First change the interface to include some properties so that you can track the difference between a user moving their finger or just tapping the screen.

@interface ViewController () {
    bool isMoving;
    CGPoint lastTouchLocation;

Then in the viewDidLoad method make sure to initialize the isMoving property.

- (void)viewDidLoad {
    [super viewDidLoad];

    // Do any additional setup after loading the view, typically from a nib.
    isMoving = NO;

Touch Events

Now it’s time to add the methods that will called when the user has touched the screen, is moving their finger and when they have stopped touching the screen. For right now just add the following code and then later we’ll come back and fill them each with more code.

-(void) touchesBegan:(NSSet *)touches withEvent:(UIEvent *)event {

-(void) touchesEnded:(NSSet *)touches withEvent:(UIEvent *)event {

-(void) touchesMoved:(NSSet *)touches withEvent:(UIEvent *)event {

For each of the methods we’re going to use the following common set of code that will get adjusted to better match each method:

// get one touch event from the NSSet that was passed.
UITouch *touch = [touches anyObject];
// from the touch event get the x,y coordinates via a CGPoint
CGPoint currentLocation = [touch locationInView:[self imageView]];

For both the touchesBegan and touchesMoved method we are going to want to record the location in the lastTouchLocation property. This will allow us to track not only where the users finger is on the screen but more importantly where it was previously. Also need to set the boolean variable isMoving so that in the touchesEnded method we can determine whether the user tapped the screen or dragged their finger.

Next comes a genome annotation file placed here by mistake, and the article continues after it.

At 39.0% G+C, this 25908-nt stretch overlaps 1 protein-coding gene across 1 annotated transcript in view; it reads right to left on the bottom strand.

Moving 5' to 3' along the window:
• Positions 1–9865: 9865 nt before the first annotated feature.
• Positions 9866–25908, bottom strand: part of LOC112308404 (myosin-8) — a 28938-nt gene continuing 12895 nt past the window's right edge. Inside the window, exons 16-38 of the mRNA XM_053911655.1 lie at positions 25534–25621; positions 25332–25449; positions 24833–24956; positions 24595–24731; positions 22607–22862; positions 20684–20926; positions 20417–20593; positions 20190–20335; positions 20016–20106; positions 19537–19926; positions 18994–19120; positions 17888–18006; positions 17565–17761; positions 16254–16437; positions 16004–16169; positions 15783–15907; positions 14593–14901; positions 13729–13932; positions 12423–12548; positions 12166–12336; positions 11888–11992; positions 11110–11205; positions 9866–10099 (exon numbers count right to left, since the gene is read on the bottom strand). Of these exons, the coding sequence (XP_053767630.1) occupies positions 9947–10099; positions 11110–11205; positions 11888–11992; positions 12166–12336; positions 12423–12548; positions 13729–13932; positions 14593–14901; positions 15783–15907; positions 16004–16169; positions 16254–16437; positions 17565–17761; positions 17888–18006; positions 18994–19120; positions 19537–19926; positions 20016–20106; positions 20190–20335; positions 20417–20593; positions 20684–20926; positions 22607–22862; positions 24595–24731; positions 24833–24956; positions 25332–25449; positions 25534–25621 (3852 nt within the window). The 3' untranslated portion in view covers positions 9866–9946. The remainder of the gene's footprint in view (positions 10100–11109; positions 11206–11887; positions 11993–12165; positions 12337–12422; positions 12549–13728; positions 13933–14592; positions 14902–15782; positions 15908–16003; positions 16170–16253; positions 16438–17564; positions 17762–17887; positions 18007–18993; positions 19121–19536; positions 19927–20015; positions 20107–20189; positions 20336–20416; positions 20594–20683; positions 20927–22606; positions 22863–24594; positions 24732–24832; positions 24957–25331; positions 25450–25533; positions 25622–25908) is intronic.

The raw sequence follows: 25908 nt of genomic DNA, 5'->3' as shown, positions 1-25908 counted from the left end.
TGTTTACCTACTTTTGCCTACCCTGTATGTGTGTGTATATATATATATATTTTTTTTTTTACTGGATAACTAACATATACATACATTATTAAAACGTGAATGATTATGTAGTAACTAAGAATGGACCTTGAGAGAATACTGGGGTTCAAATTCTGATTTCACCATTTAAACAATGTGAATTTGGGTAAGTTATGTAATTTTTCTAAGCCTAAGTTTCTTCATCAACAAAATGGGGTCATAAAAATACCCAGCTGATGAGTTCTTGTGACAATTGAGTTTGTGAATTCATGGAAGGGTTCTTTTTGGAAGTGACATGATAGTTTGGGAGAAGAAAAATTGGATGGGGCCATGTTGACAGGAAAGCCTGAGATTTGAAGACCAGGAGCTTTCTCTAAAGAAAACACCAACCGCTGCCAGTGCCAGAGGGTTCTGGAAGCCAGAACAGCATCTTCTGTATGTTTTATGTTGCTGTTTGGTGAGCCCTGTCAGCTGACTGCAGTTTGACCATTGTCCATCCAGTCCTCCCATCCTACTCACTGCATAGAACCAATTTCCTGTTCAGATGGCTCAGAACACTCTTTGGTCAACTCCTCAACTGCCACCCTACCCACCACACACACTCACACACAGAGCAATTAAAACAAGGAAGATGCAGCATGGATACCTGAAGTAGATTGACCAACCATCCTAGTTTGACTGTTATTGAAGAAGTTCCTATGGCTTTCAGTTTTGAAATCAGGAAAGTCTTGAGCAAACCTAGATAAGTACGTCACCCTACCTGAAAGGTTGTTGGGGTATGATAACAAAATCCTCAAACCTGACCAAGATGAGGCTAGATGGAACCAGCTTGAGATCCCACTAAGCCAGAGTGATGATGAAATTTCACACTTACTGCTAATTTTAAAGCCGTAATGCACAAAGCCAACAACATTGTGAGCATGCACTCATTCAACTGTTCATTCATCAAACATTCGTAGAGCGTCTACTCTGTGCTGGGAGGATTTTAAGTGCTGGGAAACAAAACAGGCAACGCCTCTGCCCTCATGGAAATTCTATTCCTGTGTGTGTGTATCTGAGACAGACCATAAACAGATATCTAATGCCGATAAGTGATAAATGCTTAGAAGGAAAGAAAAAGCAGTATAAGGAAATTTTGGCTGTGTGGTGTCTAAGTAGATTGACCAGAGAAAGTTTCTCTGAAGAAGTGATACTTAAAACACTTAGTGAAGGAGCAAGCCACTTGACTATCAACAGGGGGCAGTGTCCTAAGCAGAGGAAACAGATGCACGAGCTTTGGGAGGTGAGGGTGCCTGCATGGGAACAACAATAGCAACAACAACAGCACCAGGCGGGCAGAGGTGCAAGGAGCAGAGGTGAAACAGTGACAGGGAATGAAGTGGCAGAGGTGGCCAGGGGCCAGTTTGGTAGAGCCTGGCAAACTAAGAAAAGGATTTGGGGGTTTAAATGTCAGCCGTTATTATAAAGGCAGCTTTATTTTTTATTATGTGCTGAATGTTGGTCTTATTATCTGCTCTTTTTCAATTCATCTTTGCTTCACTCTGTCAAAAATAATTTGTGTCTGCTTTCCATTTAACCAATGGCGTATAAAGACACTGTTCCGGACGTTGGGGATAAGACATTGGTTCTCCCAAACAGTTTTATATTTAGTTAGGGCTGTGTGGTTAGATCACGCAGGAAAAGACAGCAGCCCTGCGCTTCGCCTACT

Change both the methods to match the following:

-(void) touchesBegan:(NSSet *)touches withEvent:(UIEvent *)event {
    UITouch *touch = [touches anyObject];
    CGPoint currentLocation = [touch locationInView:[self imageView]];

    isMoving = NO;
    lastTouchLocation = currentLocation;

    NSLog(@"user has started to touch screen %@.", NSStringFromCGPoint(lastTouchLocation));

-(void) touchesMoved:(NSSet *)touches withEvent:(UIEvent *)event {
    isMoving = YES;
    UITouch *touch = [touches anyObject];
    CGPoint currentLocation = [touch locationInView:[self imageView]];

    NSLog(@"user is moving from %@ to %@", NSStringFromCGPoint(lastTouchLocation), NSStringFromCGPoint(currentLocation));
    lastTouchLocation = currentLocation;

Finally you will want to handle the touchesEnded method with the following code that will be able to determine whether the user just tapped the screen or actually dragged their finger across it.

-(void) touchesEnded:(NSSet *)touches withEvent:(UIEvent *)event {
    UITouch *touch = [touches anyObject];
    CGPoint currentLocation = [touch locationInView:[self imageView]];

    if (YES == isMoving) {
        NSLog(@"user finished moving from  %@ to %@.", NSStringFromCGPoint(lastTouchLocation), NSStringFromCGPoint(currentLocation));
    } else {
        NSLog(@"user just tapped the screen without moving at %@.", NSStringFromCGPoint(lastTouchLocation));

Go ahead and run the code in your debugger and as you tap or drag your finger across the screen you should see messages being logged in the debugger.

Screen Shot 2015-05-05 at 9.38.06 PM

As I mentioned earlier whether you are having a user draw pictures or allowing them to drag elements on the screen there are multiple uses to tracking the location of a users touch in your app.

For now you can find the source here and as always Happy Coding!!!